Wicked Bugs: The Meanest, Deadliest, Grossest Bugs on Earth by Amy Stewart (review)
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Reviewed by
Stewart, Amy Wicked Bugs: The Meanest, Deadliest, Grossest Bugs on Earth; illus. by Briony Morrow-Cribbs. Algonquin, 2017 [192p]
Trade ed. ISBN 978-1-61620-755-7 $19.95
Paper ed. ISBN 978-1-61620-699-4 $12.95
Reviewed from galleys R Gr. 4-7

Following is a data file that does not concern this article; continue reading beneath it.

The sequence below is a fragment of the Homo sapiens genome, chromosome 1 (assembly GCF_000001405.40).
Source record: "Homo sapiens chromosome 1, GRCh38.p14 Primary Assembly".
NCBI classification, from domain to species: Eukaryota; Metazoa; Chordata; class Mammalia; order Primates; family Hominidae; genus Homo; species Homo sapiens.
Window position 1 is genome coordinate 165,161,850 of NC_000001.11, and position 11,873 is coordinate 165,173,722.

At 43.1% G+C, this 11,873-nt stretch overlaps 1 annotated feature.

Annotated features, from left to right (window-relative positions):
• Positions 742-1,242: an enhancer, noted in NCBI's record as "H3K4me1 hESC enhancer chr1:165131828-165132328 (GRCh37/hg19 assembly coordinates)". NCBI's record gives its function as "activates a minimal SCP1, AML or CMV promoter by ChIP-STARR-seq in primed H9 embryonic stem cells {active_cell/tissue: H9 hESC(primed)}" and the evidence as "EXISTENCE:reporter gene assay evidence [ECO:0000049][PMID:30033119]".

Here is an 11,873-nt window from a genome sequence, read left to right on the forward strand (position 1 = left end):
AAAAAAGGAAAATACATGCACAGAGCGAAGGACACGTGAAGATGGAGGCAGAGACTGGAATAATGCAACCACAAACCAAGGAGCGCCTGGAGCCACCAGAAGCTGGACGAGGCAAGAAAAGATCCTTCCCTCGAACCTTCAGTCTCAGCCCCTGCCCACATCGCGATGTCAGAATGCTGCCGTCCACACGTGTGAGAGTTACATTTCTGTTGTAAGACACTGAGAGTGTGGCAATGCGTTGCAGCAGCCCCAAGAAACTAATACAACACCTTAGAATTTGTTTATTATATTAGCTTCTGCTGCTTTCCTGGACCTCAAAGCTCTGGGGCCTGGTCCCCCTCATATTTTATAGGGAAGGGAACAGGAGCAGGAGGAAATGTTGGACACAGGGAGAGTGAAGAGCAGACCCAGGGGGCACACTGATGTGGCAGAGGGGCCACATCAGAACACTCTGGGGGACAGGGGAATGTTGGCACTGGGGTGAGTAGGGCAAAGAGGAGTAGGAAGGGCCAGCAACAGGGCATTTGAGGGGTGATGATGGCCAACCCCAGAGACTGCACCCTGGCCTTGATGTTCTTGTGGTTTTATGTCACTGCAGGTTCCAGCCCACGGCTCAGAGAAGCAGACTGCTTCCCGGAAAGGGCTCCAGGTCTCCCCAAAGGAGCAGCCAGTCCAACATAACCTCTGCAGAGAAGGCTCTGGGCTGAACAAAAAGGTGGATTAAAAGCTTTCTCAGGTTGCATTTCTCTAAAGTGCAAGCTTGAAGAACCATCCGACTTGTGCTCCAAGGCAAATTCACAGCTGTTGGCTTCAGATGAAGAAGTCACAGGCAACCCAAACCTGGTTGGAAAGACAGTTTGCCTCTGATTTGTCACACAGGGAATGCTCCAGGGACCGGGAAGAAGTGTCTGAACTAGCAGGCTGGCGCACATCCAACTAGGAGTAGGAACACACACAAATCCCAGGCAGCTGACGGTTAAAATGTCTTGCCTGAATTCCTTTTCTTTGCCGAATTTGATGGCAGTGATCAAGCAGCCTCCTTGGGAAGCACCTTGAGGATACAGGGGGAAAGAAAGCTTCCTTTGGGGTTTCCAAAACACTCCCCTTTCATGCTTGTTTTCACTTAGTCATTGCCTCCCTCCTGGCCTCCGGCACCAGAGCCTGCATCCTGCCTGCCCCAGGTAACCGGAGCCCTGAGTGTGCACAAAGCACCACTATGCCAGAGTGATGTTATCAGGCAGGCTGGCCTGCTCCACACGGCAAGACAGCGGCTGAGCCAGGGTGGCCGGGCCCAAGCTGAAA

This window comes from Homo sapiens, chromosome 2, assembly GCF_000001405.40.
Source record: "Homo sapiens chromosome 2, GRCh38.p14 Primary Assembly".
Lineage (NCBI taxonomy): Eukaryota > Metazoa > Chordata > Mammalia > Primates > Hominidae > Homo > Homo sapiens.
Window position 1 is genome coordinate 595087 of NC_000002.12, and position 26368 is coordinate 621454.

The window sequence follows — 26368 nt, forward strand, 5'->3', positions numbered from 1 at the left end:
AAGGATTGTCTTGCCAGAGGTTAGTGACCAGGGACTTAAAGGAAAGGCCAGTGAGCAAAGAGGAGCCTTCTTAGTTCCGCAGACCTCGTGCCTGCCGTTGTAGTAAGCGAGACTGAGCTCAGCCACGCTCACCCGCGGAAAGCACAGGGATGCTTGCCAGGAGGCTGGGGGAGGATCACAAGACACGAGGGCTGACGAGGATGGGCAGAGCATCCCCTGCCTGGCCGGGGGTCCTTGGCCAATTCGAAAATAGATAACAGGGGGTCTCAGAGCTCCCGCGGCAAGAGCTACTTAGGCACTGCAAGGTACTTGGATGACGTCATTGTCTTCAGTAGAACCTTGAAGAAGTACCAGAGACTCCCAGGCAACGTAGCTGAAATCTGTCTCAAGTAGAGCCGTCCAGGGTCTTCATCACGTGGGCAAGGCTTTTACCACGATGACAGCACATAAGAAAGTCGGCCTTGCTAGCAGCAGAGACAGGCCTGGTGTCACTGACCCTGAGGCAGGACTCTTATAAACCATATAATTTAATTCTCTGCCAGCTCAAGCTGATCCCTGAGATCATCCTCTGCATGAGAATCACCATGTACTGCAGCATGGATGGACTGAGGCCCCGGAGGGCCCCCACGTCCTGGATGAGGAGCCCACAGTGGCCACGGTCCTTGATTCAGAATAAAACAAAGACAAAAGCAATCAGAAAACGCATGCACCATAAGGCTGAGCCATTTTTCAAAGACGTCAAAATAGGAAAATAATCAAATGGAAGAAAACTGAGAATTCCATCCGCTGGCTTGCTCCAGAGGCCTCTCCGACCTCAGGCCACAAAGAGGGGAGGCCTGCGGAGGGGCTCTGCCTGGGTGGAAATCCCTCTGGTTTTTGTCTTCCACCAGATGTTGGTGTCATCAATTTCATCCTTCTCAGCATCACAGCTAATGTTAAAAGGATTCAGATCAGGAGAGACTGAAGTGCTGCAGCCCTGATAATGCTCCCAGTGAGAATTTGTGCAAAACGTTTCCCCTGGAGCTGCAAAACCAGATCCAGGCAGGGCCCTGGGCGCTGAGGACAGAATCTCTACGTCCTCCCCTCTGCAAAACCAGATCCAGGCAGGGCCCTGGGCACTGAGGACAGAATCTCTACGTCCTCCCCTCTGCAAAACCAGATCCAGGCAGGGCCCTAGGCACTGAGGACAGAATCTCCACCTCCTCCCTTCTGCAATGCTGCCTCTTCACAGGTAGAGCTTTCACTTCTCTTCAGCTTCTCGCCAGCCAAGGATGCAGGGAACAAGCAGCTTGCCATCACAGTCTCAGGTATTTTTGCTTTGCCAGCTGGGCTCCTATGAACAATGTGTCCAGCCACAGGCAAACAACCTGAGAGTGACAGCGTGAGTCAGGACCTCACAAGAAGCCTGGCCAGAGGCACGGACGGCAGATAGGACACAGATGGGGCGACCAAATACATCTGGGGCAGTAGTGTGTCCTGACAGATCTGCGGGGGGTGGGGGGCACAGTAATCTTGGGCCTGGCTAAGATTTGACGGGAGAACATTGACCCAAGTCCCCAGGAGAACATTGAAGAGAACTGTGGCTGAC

Where do connoisseurs of entomological villainy go when they age out of “Ew!”-invoking picture books but aren’t quite ready for Stewart’s adult offering Wicked Bugs? Right here, to her young readers edition, where the organization is tidy and intuitive, the scope is impressive, the entry length is ideal, and the content is itchingly disturbing. Six sections (Deadly Creatures, Everyday Dangers, Unwelcome Invaders, Destructive Pests, Serious Pains, and Terrible Threats) organize a host of subchapters, allowing browsers to fast forward according to their own tolerance—from the merely annoying, such as head lice, to the truly diabolical, such as the Guinea worm. Most entries include an anecdote concerning a victim, discussion of treatment, social context in which bites or infestations occur, and/or remarks on the physiology and modus operandi that make the bugs a threat. Stewart admits to [End Page 37] using the term “bug” loosely in this collection, going with the vernacular meaning of anything creepy crawly. She’s unlikely to be censured for this by rapt readers, who will be too entertained to argue. Detailed drawings (planned to be full color in the bound book), a glossary, lists of resources, and an index are included.

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